Wednesday, July 14, 2010

Example of task analysis of math problem-solving

The following article, although quite technical and quantoid in nature, includes an interesting task-analysis flow chart of mathematical problem solving that might serve as a conceptual model for analyzing cognitive and achievement tasks....the figure caught my attention.

[Double click image to enlarge]

Daniel, R. C., & Embretson, S. E. (2010). Designing Cognitive Complexity in Mathematical Problem-Solving Items. Applied Psychological Measurement, 34(5), 348-364.

Cognitive complexity level is important for measuring both aptitude  and achievement in large-scale testing. Tests for standards-based  assessment of mathematics, for example, often include cognitive  complexity level in the test blueprint. However, little research  exists on how mathematics items can be designed to vary in cognitive complexity level. In fact, determining the cognitive complexity level of items is usually based on correspondence to definitions rather than on empirically and theoretically justifiable variables that can predict item difficulty. In the current study, mathematical problem-solving items were designed for varying cognitive complexity levels based on a cognitive model of item processing. Structural variants of item models were designed to vary on two aspects of the cognitive model, the equation source and the number of subgoals. Participants were randomly assigned to test forms that contained different structural variants of the item models. Results from the linear logistic test model, the two-parameter-logistic—constrained model, and a corresponding linear mixed modeling procedure indicated that the item design variables affected both item difficulty and response time. Implications of the results for using structural variants in item generation and for the plausibility of the hypothesized cognitive model are discussed.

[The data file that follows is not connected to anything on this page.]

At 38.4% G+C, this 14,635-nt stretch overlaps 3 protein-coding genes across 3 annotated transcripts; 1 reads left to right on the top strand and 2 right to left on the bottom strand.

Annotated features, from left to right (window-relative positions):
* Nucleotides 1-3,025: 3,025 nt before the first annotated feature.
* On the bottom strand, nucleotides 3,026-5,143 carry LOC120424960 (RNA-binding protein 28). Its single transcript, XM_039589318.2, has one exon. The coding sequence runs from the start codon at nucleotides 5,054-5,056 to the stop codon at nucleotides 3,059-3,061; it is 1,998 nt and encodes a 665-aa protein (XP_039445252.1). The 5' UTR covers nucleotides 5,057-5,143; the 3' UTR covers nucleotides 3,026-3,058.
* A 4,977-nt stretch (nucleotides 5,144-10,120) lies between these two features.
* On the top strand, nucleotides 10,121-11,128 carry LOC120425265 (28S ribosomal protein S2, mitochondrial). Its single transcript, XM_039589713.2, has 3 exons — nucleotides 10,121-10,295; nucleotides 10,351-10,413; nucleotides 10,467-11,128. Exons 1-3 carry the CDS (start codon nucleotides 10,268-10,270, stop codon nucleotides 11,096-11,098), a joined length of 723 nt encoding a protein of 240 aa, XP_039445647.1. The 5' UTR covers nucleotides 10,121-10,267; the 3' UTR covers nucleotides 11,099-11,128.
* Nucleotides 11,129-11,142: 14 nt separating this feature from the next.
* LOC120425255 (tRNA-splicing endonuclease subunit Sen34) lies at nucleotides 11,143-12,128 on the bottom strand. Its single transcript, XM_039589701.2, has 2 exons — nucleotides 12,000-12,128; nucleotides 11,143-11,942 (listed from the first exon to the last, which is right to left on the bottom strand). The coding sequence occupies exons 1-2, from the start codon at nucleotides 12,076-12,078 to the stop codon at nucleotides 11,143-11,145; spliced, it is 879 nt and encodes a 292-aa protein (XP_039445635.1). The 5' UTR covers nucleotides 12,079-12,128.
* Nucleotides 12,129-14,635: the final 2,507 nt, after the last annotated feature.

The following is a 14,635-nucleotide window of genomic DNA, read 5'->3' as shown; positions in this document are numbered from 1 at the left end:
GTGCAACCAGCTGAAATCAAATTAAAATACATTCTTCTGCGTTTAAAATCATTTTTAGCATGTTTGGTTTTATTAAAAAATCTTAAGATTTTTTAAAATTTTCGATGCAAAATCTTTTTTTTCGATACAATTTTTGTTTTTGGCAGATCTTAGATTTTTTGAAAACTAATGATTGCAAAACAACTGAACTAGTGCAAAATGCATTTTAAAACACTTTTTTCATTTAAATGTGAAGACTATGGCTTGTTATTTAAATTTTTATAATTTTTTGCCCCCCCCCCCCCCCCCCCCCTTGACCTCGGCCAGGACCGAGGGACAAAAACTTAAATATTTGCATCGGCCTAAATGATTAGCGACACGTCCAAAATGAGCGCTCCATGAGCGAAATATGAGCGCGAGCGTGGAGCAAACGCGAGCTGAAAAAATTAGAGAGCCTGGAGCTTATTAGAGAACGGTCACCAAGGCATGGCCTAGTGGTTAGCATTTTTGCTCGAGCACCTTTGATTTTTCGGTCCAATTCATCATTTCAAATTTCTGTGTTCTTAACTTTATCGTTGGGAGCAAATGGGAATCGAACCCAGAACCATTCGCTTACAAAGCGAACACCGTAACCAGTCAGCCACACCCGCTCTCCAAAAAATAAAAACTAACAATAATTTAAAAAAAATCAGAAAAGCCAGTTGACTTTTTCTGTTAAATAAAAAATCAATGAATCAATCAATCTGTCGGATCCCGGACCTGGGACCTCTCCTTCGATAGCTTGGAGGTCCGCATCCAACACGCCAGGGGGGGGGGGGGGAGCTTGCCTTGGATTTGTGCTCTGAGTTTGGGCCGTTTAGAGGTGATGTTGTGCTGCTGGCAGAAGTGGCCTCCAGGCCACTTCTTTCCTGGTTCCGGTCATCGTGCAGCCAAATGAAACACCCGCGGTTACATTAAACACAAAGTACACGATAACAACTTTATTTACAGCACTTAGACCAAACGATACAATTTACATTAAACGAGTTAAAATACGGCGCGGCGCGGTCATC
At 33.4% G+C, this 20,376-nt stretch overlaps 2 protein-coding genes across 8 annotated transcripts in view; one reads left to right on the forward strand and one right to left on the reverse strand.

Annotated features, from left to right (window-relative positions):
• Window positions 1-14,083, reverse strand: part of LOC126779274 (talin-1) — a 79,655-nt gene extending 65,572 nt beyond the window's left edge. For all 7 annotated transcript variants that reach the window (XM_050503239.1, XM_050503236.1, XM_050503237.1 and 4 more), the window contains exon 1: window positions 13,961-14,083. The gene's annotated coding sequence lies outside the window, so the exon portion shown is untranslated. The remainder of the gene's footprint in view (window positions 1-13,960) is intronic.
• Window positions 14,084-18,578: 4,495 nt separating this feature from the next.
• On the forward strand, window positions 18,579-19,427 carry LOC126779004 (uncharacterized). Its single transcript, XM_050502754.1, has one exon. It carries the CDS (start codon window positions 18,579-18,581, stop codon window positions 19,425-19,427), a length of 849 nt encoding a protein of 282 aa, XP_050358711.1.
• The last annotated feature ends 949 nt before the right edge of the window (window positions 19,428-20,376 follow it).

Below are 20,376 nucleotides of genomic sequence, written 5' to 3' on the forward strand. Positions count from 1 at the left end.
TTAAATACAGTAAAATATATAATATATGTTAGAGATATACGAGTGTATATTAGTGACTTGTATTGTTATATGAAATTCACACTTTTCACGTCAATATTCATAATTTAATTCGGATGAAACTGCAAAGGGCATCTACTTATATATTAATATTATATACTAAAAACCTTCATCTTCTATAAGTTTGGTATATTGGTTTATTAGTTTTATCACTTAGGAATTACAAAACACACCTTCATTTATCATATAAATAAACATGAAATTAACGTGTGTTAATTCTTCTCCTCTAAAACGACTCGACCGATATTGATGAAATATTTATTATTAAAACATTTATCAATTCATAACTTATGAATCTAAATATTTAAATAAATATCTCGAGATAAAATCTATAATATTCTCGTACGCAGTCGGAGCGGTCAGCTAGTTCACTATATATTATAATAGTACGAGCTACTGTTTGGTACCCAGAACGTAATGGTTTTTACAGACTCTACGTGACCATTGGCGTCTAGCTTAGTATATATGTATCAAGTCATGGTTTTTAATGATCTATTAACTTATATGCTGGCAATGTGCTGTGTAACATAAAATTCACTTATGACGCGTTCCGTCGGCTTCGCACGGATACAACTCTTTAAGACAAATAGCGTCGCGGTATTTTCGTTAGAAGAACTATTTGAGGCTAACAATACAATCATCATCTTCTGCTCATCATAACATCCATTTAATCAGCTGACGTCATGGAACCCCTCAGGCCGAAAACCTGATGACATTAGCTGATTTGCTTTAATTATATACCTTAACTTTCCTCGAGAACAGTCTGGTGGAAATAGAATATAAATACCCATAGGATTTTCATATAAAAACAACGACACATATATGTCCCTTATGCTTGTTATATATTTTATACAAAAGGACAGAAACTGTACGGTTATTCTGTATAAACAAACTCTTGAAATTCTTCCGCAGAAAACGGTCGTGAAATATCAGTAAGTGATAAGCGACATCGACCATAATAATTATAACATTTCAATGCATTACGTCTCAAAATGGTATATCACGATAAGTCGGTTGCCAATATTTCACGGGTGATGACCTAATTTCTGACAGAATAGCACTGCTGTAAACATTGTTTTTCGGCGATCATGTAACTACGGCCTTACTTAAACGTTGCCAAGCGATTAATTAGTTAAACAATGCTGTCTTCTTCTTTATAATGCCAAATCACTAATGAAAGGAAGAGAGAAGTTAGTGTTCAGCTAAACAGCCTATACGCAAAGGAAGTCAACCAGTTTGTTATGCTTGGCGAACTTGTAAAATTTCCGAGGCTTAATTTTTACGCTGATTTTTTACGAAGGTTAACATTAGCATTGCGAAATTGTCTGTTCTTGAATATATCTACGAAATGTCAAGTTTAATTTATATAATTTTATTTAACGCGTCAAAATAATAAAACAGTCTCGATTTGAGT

Technorati Tags: , , , , , , , , , , , , , , , , , , , ,

No comments: